Within the Glass Allthecooks app, you can see the ingredient list for any recipe by tilting your head upward. So I walked into the Safeway near my office, looked up the ingredients (literally, in this case) while navigating the aisles, and bought what I needed.
Back at the office, each step of the recipe was easy to read on Glass’s display, and there wasn’t too much text on each screen. Generally, Glass’s display turns off when not in use, but here it stayed illuminated long enough for me to complete a somewhat complicated step (pouring melted chocolate and peanut butter into a dish and thoroughly stirring in condensed milk). And if I got confused about what I was doing I could just swipe back and forth between the steps.
Word Lens, a popular smartphone app that translates printed text in real time into a variety of languages, sounded like a great idea for a head-worn computer: if you’re in a new country, why would you want to keep glancing at your smartphone’s screen when you could see translations happen right in front of your eyes?
The problem, unfortunately, is that Glass’s display isn’t right in front of your eyes—it’s above your right eye. This means it takes some practice before you get used to focusing the display on what you want to translate.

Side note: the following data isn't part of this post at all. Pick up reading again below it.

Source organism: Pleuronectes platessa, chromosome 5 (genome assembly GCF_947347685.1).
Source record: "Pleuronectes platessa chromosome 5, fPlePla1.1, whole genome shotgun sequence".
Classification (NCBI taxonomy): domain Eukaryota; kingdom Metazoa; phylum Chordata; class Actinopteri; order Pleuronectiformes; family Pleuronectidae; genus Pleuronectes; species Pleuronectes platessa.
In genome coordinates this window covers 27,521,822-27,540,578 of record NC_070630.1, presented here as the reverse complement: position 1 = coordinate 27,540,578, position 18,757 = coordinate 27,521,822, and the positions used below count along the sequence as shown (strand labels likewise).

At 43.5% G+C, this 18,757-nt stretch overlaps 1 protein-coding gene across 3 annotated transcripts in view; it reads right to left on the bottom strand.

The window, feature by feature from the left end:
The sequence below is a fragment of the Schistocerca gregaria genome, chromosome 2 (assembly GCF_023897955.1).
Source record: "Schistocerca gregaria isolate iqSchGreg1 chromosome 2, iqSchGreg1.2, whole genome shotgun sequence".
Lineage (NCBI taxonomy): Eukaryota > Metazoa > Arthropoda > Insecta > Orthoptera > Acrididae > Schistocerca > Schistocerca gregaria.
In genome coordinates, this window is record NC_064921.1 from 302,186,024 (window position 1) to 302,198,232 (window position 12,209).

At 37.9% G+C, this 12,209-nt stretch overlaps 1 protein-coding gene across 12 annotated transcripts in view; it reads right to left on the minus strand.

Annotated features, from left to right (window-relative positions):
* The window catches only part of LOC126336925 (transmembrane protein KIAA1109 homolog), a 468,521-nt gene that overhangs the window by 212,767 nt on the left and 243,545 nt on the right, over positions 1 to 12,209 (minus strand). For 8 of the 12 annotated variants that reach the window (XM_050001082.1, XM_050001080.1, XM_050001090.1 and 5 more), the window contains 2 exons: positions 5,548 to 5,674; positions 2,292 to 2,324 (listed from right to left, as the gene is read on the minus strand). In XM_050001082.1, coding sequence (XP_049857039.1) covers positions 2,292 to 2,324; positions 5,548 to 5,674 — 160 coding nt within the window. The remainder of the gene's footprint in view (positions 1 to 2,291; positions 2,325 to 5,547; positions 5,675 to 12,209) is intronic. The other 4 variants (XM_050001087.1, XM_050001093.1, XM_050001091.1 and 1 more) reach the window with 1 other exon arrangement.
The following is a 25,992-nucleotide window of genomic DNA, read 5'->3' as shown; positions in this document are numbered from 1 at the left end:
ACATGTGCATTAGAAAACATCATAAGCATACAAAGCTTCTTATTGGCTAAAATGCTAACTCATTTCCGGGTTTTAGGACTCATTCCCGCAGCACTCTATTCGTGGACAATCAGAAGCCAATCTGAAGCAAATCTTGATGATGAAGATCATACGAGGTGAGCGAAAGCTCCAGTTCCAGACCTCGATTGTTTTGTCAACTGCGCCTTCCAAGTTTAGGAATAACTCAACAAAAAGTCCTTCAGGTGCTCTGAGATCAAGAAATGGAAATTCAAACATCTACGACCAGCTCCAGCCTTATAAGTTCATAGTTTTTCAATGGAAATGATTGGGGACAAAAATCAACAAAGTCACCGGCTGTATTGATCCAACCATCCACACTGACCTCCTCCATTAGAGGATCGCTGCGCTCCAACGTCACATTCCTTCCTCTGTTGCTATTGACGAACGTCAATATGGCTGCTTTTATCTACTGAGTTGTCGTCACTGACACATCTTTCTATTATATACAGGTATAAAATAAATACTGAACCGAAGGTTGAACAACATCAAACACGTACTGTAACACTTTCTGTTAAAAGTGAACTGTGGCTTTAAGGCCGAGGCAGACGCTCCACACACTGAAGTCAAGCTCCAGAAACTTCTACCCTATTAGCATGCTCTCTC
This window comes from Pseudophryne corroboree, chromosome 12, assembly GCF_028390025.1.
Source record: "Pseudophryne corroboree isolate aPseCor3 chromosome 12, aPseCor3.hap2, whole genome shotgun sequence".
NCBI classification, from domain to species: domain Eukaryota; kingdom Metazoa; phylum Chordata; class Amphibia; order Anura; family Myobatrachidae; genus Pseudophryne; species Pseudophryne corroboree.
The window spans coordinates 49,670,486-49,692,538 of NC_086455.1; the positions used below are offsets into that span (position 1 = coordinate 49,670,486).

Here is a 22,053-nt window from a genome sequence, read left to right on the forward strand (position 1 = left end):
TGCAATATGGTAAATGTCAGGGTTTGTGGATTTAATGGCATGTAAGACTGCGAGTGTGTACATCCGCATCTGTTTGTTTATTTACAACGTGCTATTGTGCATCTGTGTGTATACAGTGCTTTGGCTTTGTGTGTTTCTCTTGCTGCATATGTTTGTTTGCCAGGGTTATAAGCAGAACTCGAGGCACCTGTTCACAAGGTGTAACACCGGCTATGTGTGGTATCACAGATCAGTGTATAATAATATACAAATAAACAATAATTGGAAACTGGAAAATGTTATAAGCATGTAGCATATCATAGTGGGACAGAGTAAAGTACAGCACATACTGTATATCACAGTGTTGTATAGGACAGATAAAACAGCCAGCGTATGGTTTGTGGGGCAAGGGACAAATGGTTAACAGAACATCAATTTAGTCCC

Also, it’s not quite instantaneous: you need to focus the display on the words you want to understand, which the app will take as a cue to zoom in on those words and then translate them.
On the plus side, the app did a decent job of translating text, as long as I stuck with simple fonts and short phrases (such as what you’d see on signs). As expected, Word Lens had the most trouble with sentences, text that doesn’t have much contrast from its background, and text on a really busy-looking background.
Word Lens is like the rest of the apps I tried and Glass itself: it has a ways to go before it’s really worth using in everyday life.